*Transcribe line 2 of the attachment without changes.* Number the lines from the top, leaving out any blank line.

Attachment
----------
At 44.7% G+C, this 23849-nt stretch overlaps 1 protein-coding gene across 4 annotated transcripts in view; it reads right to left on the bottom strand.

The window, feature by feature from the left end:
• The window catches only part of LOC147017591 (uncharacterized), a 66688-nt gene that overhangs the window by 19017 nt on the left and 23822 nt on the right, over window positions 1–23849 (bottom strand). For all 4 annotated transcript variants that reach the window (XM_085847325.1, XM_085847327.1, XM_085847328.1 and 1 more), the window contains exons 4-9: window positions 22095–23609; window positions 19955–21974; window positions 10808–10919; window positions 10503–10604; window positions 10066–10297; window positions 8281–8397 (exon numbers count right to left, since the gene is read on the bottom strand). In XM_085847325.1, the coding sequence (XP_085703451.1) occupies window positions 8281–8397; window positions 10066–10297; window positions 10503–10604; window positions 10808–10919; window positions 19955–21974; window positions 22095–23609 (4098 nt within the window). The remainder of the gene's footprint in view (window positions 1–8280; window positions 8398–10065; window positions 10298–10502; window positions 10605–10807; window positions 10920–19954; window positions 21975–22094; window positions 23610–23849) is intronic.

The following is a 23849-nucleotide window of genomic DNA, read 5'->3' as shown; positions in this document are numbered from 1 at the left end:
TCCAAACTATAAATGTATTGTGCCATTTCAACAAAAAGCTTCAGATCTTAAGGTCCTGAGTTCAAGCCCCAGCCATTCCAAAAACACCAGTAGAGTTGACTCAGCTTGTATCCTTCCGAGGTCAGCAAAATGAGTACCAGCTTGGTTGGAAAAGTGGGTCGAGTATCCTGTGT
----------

The window, feature by feature from the left end: